Is this simply an error and do you think the timing chain and cambelt could've got confused? What is involved with changing a cambelt and where can I get one and at what price approximately?
    Regards, Andy
    The cambelt I was refering to, only applies to OHC (overhead cam) engines.
    Your car, is an OHV (overhead valve) and so doeasn't have a cambelt.
    The rattling you speak of, might suggest that the chain tensioner needs a little tweek. I've never done this job on a car, but I have on several motorbikes. It's not difficult to do, as long as you read the manual CAREFULLY.
    I immagine you access the tensioner mechanism through the drivers side front wheel arch. john s
    2005 C5 2.0 VTR Hdi 138, 1986 Kawasaki GPz 750G2

  21. #21
    Real cars have hydraulics DoubleChevron's Avatar
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    Hi Guys,

    I pretty certain the DS/CX motor has a simple spring applying tension to the chain (no need to wait for oil pressure to build up and prevent chain rattle like early Magnas). It's so simple it's unheard of for it to break.

    My Guess is Georges has been "serviced" in the past .... So it just needs George to "unservice" it.

    seeya,
    Shane L.
    'Cit' homepage:
    Citroen Workshop
    Proper cars--
    '85 Series II CX2500 GTi Turbo I
    '63 ID19 http://www.aussiefrogs.com/forum/showthread.php?t=90325
    '72 DS21 ie 5spd pallas (last looked at ... about 15years ago)
    '78 GS1220 pallas
    '92 Range Rover Classic ... 5spd manual.

    Yay ... No Slugomatics


    Modern Junk:
    '07 Poogoe 407 HDi 6spd manual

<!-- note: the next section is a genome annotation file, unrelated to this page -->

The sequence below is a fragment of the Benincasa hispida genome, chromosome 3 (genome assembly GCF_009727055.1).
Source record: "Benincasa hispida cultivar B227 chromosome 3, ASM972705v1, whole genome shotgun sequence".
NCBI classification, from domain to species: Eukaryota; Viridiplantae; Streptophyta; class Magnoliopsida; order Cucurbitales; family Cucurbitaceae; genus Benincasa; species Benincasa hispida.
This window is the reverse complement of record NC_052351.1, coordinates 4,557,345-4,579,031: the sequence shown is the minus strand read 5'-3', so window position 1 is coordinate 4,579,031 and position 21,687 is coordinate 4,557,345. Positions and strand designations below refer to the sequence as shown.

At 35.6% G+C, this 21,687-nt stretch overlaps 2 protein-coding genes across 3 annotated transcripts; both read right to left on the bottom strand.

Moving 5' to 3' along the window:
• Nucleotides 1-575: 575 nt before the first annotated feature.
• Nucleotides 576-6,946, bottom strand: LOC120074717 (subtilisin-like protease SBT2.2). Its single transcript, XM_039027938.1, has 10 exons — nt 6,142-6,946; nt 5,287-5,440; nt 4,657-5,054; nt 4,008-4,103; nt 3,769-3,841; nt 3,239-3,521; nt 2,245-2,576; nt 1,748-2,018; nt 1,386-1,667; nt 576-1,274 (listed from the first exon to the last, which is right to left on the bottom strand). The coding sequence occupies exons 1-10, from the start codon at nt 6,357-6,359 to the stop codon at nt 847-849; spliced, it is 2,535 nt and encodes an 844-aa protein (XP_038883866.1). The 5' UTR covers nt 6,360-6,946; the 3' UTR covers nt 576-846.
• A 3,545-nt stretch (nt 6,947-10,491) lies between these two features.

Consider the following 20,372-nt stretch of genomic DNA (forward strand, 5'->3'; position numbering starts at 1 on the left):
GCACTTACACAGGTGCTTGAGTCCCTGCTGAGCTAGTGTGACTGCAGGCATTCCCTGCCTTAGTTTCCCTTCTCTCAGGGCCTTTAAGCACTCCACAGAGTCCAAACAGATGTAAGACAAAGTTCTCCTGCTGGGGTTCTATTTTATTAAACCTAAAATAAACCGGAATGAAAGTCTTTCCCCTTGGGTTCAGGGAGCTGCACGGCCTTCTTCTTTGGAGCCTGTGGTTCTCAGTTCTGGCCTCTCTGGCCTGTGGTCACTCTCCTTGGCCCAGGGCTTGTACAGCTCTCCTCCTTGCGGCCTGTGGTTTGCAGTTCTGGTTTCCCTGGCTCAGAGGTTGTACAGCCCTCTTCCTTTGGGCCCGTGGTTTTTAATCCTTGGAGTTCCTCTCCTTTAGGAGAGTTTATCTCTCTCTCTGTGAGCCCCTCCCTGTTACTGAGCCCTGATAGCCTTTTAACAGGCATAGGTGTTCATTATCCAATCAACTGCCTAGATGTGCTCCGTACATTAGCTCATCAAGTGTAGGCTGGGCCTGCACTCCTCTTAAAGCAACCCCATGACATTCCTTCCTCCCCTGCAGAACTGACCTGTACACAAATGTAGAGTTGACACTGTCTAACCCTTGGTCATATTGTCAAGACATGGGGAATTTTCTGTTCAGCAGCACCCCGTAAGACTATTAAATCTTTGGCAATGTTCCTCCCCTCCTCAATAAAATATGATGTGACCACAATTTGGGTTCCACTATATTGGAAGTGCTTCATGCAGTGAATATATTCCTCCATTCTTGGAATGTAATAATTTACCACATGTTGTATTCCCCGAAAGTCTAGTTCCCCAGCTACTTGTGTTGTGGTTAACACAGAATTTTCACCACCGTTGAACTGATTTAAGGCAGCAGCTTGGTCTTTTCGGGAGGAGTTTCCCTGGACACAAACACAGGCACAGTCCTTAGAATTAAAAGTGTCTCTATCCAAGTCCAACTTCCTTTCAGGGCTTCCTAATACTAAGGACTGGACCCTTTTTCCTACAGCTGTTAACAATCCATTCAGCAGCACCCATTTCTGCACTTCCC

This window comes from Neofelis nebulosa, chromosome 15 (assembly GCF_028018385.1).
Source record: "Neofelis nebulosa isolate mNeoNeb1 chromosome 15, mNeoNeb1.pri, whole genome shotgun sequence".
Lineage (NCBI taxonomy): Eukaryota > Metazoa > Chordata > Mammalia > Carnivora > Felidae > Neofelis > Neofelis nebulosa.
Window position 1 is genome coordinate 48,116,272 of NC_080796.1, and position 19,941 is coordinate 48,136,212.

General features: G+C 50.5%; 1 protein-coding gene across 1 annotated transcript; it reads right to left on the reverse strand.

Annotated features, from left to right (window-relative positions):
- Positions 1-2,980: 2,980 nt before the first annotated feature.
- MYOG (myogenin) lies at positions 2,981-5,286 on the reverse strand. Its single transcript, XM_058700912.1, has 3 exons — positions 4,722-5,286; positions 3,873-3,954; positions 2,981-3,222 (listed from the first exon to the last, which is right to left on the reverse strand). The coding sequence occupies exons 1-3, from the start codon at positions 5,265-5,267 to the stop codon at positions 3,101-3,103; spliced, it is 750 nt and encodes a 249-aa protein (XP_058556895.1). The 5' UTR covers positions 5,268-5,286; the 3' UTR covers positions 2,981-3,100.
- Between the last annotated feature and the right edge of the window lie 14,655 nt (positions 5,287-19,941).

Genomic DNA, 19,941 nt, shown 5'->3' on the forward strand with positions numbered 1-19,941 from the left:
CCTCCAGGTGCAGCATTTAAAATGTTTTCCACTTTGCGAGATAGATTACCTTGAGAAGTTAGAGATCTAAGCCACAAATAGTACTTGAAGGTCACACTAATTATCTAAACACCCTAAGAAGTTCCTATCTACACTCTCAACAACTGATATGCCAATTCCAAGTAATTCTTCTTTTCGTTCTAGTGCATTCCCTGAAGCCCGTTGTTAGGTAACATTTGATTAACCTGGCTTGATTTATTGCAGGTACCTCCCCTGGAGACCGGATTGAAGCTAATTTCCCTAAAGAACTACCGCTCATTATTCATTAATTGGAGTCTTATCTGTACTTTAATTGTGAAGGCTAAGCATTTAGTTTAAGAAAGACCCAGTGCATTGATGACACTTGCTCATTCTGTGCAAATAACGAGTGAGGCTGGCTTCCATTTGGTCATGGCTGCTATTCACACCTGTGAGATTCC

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    Good Sport danielsydney's Avatar
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    Shane
    What do you think of Pauls comments about the CX he saw in France?

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    Quote Originally Posted by danielsydney
    Shane
    What do you think of Pauls comments about the CX he saw in France?
    I think the CX turbo wasn't trying!! john s
    2005 C5 2.0 VTR Hdi 138, 1986 Kawasaki GPz 750G2

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    Real cars have hydraulics DoubleChevron's Avatar
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    Quote Originally Posted by danielsydney
    Shane
    What do you think of Pauls comments about the CX he saw in France?


    He obviously wanted to overtake some car .... I don't hang around playing with myself when there's cars to be overtaken either (I just cry over the fuel gauge readings later down the track ). 4th gear runs out pretty quickly when your driving hard, and 5th gear That's seriously instant license loss (many times over) speeds. I've always backed off way before it runs out of puff in 5th gear. I wouldn't be suprised if it simply bounced off the rev limiter in 5th at over 140mph.

    seeya,
    Shane L.
    'Cit' homepage:
    Citroen Workshop
    Proper cars--
    '85 Series II CX2500 GTi Turbo I
    '63 ID19 http://www.aussiefrogs.com/forum/showthread.php?t=90325
    '72 DS21 ie 5spd pallas (last looked at ... about 15years ago)
    '78 GS1220 pallas
    '92 Range Rover Classic ... 5spd manual.

    Yay ... No Slugomatics


    Modern Junk:
    '07 Poogoe 407 HDi 6spd manual

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    CitroŽn, what else? smiffy1071's Avatar
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    Tha fastest I had mine upto, was 130mph, I chickened out! john s
    2005 C5 2.0 VTR Hdi 138, 1986 Kawasaki GPz 750G2